North American Opossum with winter coat. Photo courtesy of Wikimedia Commons and Cody Pope.
A study published last month in the online open-access journal PLoS Neglected Tropical Diseases suggests a new twist in the relationship between free-roaming cats, Toxoplasma gondii, and toxoplasmosis infections in marine mammals.
“The most remarkable finding of our study,” notes co-author Dr. Michael E. Grigg in a press release from the National Institutes of Health “was the exacerbating role that [Sarcocystis] neurona appears to play in causing more severe disease symptoms in those animals that are also infected with T. gondii.” What I found most remarkable, though, was the straightforward relationship between infections in land mammals and infected marine mammals implied in Grigg’s comments:
“Identifying the threads that connect these parasites from wild and domestic land animals to marine mammals helps us to see ways that those threads might be cut… by, for example, managing feral cat and opossum populations, reducing run-off from urban areas near the coast, monitoring water quality and controlling erosion to prevent parasites from entering the marine food chain.”
The Wildlife Society’s Michael Hutchins used the opportunity to once again call for the “control” of feral cats, which, he argues are “a menace to our native wildlife.” According to Hutchins, the study by Grigg (who serves as Chief of the National Institute of Allergy and Infectious Diseases’ Molecular Parasitology Unit) and his colleagues “is yet another demonstration that Trap-Neuter-Release (TNR) management of feral house cats must be stopped if we value our native wildlife.”
But, of course, the threads that make up the ecological “fabric” are interwoven with many others. Cut even one of them, as Grigg suggests, and the whole thing can begin to unravel.
Which is what surprised me about Grigg’s narrow focus on cats (considered the definitive host for T. gondii) and opossums (considered the definitive host of S. neurona), neither of which was mentioned in the paper itself.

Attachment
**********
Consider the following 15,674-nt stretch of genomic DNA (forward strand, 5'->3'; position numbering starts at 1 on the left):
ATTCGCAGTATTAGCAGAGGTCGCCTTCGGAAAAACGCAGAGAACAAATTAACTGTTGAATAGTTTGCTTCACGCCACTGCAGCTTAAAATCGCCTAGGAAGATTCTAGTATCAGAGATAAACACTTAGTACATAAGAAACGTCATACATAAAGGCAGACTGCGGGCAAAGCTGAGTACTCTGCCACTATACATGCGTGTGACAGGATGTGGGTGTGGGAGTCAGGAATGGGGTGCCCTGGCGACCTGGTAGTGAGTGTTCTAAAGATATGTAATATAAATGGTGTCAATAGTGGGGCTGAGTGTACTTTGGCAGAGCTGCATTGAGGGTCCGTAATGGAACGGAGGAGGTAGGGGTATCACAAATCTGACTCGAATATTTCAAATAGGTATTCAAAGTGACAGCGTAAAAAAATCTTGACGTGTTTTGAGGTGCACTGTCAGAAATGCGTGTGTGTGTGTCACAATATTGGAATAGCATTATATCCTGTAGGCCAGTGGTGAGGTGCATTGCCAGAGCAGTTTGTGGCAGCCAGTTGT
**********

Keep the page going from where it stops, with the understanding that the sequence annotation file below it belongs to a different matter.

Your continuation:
Cats pass the mature, infective form of T. gondii in their feces—a process called “shedding oocysts.” T. gondii infection, or toxoplasmosis, in humans can be traced to “ingestion of oocyst-contaminated soil and water, from tissue cysts in undercooked meat, by transplantation, blood transfusion, laboratory accidents, or congenitally.” 
Numerous studies have suggested a link between toxoplasmosis in marine life and freshwater run-off. In contrast to the “stress placed on the importance of the cat in the scientific literature,”  however, several studies have challenged the importance of environmental contamination in the transmission of T. gondii.
In the Absence of Cats
Researchers at the University of Salford’s Centre for Parasitology and Disease Research, for instance, observed high levels (e.g., 75 percent) of congenital transmission of T. gondii in a “wild population of mice,” leading them to conclude “that this phenomenon might be more widespread than previously thought.”  Another team of researchers from the same lab, citing studies of T. gondii infections in sheep, also make a compelling argument that congenital transmission “may be more important than previously considered.”